Friday’s roundup has lots of stories about privacy in Israel. But before diving into that, it might be a good time to read The-Awesomest-7-Year-Postdoc or: How I Learned to Stop Worrying and Love the Tenure-track-faculty-life. A Scientific American article, providing a woman’s survival guide in the academic jungle.

  • Three employees of the Sderot municipality are suing the city council against the new biometric time clock. The Association for Civil Rights in Israel is joining the lawsuit as friends of the court. (Hebrew)
  • Tamar Almog’s story about the sorry state of privacy in Israel. A Channel 1 News Story (Hebrew), based mainly on an interview with the previous director of RAMOT, the Israeli data protection agency in the ministry of law.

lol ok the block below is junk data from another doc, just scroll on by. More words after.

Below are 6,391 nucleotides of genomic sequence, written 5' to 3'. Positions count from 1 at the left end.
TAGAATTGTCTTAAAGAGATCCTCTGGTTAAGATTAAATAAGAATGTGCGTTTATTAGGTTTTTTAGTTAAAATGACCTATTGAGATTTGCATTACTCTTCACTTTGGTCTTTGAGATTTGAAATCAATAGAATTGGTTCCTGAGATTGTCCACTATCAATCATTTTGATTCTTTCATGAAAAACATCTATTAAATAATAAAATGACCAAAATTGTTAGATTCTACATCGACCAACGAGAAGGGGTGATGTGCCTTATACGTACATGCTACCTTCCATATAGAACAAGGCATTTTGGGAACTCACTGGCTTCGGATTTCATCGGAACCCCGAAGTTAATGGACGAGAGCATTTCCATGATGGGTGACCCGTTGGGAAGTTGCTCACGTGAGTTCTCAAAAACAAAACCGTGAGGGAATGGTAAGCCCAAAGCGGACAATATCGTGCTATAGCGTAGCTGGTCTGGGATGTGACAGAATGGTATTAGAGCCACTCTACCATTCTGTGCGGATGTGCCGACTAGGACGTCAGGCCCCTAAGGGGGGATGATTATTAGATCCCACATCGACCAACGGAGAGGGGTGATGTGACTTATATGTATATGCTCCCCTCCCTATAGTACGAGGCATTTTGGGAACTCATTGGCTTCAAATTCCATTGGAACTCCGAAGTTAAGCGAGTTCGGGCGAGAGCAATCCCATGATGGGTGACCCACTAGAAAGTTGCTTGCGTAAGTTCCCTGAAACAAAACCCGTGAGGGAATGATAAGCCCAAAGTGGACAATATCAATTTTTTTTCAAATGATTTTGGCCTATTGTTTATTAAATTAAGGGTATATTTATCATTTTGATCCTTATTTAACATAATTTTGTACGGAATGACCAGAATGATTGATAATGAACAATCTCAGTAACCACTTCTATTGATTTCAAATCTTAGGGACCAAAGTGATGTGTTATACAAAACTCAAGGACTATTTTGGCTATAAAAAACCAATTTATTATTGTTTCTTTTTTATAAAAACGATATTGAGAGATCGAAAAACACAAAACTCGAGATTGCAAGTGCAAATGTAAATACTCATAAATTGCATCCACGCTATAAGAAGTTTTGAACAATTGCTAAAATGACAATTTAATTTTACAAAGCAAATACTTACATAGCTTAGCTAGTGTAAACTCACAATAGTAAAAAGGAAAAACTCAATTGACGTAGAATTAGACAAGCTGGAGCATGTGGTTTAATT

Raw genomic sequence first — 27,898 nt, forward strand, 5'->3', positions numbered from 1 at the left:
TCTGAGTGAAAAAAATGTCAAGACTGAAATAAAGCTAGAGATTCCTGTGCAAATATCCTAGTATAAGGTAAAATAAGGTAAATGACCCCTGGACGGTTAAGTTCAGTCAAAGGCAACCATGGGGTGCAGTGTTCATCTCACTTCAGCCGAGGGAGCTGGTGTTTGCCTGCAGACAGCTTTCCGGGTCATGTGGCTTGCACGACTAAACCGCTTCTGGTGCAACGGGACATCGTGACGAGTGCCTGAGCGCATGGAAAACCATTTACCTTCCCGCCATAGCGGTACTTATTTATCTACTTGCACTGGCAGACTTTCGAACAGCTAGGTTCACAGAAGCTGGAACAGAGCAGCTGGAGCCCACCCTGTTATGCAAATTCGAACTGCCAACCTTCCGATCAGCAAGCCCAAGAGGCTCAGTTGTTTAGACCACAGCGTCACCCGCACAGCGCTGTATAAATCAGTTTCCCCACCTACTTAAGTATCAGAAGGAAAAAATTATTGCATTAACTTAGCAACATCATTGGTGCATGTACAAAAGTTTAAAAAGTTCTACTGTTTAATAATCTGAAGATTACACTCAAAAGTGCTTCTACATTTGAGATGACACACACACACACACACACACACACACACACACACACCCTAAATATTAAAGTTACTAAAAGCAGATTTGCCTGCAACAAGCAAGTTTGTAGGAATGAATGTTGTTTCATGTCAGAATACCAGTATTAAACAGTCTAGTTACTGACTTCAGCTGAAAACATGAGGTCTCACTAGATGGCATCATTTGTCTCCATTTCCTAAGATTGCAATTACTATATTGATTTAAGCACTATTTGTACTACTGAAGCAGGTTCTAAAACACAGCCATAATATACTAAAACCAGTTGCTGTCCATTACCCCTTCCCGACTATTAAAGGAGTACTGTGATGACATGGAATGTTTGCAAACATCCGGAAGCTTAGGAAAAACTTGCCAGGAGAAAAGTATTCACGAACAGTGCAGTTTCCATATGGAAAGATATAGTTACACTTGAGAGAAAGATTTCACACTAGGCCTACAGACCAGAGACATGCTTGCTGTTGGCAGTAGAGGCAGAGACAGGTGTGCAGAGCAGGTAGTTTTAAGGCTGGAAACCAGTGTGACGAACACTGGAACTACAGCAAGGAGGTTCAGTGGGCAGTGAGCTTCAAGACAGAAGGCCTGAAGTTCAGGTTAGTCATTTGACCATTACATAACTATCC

• An interesting investigation in Calcalist (Hebrew) about the government database of private companies database in Israel, and what happens to it when it reaches private data gathering companies. Apparently, the ability of these companies to provide reverse lookups, providing the list of all companies owned by a person, is the reason for a lawsuit on the basis of privacy harm.
  • Who is scared of the biometric database? A rare opinion supporting the Israeli biometric database was recently published in Ynet (Hebrew). In my opinion, the article does not provide any ground-breaking reasoning in support of the database. However, the last statement “privacy is already dead” is particularly alarming. Privacy is not dead because information systems killed it. Its threatened because governments, companies and individuals are using information systems to transgress on people’s privacy.